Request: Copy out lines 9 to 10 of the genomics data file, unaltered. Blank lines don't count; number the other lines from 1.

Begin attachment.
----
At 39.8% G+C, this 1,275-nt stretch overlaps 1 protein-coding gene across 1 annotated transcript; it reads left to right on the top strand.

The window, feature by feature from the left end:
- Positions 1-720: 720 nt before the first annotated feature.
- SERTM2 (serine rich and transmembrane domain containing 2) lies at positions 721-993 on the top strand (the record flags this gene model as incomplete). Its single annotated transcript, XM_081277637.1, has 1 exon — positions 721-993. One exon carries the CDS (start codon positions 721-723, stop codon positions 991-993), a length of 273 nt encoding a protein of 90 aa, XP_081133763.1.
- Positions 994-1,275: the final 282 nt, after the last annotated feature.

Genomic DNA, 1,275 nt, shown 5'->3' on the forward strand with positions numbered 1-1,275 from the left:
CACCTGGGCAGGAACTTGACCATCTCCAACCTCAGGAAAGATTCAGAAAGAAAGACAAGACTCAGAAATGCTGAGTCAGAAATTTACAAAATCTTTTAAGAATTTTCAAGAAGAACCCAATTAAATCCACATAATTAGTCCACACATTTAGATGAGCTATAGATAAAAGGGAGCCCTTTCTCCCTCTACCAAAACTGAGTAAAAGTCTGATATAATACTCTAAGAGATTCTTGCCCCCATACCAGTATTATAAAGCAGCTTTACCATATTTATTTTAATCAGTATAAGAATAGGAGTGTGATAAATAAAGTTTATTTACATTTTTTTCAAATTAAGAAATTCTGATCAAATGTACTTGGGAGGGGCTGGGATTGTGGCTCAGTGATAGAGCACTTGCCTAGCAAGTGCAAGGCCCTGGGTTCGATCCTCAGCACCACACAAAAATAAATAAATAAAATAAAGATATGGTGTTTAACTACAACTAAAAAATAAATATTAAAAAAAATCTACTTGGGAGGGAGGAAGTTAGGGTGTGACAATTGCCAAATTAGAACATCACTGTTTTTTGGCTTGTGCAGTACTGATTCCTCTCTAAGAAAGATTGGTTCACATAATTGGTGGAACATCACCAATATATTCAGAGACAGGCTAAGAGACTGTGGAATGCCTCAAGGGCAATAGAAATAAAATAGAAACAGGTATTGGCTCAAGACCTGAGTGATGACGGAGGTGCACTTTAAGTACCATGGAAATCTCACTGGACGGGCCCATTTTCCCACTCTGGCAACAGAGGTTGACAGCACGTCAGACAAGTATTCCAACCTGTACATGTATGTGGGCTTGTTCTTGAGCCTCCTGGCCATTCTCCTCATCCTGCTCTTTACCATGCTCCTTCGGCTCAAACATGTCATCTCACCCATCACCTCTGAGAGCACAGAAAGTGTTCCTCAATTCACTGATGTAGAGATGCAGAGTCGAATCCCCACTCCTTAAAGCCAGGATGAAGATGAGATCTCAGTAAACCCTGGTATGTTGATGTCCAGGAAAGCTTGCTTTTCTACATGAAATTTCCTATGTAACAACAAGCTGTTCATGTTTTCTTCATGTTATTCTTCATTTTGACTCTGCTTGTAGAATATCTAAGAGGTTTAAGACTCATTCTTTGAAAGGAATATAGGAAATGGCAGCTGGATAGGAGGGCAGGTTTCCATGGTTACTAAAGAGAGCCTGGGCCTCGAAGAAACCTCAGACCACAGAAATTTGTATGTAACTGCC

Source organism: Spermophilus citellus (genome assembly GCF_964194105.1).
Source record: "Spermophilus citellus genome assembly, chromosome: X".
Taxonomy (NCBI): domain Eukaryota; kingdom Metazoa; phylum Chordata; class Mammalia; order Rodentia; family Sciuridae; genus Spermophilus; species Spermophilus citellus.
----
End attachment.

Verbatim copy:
Source record: "Spermophilus citellus genome assembly, chromosome: X".
Taxonomy (NCBI): domain Eukaryota; kingdom Metazoa; phylum Chordata; class Mammalia; order Rodentia; family Sciuridae; genus Spermophilus; species Spermophilus citellus.